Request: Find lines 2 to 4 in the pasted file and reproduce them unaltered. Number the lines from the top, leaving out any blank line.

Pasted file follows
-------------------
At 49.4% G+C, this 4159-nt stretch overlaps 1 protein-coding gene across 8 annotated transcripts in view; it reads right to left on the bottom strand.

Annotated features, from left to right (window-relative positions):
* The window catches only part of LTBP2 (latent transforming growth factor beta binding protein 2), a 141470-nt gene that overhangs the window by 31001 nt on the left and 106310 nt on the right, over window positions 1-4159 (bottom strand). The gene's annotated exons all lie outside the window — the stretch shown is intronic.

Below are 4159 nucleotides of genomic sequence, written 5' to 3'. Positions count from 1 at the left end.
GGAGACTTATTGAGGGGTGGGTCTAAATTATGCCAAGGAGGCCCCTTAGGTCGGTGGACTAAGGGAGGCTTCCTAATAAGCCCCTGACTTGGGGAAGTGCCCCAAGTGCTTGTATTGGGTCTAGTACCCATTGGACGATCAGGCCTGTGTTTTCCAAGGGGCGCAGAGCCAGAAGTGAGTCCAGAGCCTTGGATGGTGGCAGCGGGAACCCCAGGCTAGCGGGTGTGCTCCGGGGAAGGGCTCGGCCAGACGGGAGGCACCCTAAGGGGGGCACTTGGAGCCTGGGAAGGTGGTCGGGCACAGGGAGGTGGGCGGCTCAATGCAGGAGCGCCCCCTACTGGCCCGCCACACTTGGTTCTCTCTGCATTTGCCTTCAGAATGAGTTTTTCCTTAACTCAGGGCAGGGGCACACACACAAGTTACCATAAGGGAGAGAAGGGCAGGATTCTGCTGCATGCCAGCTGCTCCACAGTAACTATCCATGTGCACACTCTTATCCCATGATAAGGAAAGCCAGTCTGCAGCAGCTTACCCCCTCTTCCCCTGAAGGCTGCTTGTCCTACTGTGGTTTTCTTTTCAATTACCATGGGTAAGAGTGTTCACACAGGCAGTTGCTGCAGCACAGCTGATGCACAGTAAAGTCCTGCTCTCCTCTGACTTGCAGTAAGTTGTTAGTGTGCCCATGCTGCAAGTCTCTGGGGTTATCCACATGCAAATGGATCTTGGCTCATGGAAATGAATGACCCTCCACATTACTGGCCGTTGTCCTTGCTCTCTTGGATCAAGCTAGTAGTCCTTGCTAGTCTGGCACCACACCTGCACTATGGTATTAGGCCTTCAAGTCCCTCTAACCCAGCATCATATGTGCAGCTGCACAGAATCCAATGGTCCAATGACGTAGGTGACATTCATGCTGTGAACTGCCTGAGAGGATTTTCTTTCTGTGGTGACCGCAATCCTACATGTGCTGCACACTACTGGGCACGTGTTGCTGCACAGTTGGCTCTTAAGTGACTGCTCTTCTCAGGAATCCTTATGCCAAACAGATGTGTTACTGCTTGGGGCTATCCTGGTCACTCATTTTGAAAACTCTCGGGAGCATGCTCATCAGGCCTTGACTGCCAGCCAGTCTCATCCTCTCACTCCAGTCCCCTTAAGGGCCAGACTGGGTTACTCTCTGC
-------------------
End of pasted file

Annotated features, from left to right (window-relative positions):
* The window catches only part of LTBP2 (latent transforming growth factor beta binding protein 2), a 141470-nt gene that overhangs the window by 31001 nt on the left and 106310 nt on the right, over window positions 1-4159 (bottom strand). The gene's annotated exons all lie outside the window — the stretch shown is intronic.

Below are 4159 nucleotides of genomic sequence, written 5' to 3'. Positions count from 1 at the left end.